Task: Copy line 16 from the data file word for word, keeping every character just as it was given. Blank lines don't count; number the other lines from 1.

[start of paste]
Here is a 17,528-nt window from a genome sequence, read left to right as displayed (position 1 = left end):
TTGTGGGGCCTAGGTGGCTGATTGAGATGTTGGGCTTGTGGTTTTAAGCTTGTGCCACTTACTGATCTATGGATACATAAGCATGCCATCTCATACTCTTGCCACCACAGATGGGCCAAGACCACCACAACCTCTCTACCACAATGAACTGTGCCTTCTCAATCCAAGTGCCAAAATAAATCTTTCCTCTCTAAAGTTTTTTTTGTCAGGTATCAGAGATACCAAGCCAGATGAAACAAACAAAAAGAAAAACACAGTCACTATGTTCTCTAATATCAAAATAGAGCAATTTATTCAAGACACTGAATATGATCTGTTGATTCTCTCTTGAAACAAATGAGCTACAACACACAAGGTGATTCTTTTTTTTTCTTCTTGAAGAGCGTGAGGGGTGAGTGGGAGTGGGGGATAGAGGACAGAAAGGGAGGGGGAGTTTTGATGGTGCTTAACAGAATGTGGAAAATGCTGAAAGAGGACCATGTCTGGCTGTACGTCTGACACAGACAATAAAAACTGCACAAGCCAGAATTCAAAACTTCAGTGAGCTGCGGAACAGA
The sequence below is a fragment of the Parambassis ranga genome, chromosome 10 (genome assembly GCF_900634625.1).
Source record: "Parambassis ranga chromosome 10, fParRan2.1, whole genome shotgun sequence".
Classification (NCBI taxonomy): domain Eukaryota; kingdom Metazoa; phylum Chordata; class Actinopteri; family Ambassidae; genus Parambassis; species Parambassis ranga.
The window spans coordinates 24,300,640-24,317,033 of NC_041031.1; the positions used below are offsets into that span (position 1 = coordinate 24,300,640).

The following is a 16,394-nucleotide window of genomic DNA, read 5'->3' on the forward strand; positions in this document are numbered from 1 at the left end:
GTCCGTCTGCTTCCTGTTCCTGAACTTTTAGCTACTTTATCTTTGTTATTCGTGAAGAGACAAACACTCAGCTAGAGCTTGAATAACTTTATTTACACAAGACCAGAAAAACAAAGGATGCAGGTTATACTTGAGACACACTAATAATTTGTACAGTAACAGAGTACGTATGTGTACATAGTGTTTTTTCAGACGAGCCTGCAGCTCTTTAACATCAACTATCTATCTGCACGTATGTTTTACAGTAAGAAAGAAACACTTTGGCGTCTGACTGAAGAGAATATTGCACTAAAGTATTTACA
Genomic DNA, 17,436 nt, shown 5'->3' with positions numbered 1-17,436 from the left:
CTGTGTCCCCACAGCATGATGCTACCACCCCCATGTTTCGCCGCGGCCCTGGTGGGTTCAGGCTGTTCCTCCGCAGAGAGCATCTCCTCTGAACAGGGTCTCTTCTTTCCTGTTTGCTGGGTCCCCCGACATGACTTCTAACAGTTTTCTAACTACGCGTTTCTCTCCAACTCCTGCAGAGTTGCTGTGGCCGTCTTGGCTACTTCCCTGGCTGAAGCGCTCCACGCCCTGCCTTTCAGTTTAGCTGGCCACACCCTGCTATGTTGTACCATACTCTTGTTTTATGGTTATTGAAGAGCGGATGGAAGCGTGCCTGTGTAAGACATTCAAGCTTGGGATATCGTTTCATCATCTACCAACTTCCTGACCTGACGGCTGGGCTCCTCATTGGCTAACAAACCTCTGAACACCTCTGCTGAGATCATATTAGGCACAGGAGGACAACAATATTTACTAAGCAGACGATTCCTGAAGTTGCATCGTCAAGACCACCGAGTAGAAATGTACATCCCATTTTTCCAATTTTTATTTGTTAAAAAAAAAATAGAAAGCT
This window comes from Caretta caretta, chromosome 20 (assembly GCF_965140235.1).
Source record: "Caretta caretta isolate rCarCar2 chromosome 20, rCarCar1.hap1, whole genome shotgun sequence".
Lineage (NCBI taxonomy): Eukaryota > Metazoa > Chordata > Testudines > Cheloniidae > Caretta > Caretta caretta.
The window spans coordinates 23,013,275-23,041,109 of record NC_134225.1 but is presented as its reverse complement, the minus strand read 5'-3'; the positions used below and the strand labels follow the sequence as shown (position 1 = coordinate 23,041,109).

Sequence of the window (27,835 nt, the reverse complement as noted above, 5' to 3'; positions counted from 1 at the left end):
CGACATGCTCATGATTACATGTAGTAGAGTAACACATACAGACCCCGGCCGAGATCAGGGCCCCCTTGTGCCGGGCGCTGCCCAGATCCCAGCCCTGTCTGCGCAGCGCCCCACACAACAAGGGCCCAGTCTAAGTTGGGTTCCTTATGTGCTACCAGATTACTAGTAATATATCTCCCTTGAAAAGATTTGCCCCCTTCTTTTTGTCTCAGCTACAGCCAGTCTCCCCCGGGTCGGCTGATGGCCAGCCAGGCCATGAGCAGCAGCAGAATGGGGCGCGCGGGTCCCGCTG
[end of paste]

CGACATGCTCATGATTACATGTAGTAGAGTAACACATACAGACCCCGGCCGAGATCAGGGCCCCCTTGTGCCGGGCGCTGCCCAGATCCCAGCCCTGTCTGCGCAGCGCCCCACACAACAAGGGCCCAGTCTAAGTTGGGTTCCTTATGTGCTACCAGATTACTAGTAATATATCTCCCTTGAAAAGATTTGCCCCCTTCTTTTTGTCTCAGCTACAGCCAGTCTCCCCCGGGTCGGCTGATGGCCAGCCAGGCCATGAGCAGCAGCAGAATGGGGCGCGCGGGTCCCGCTG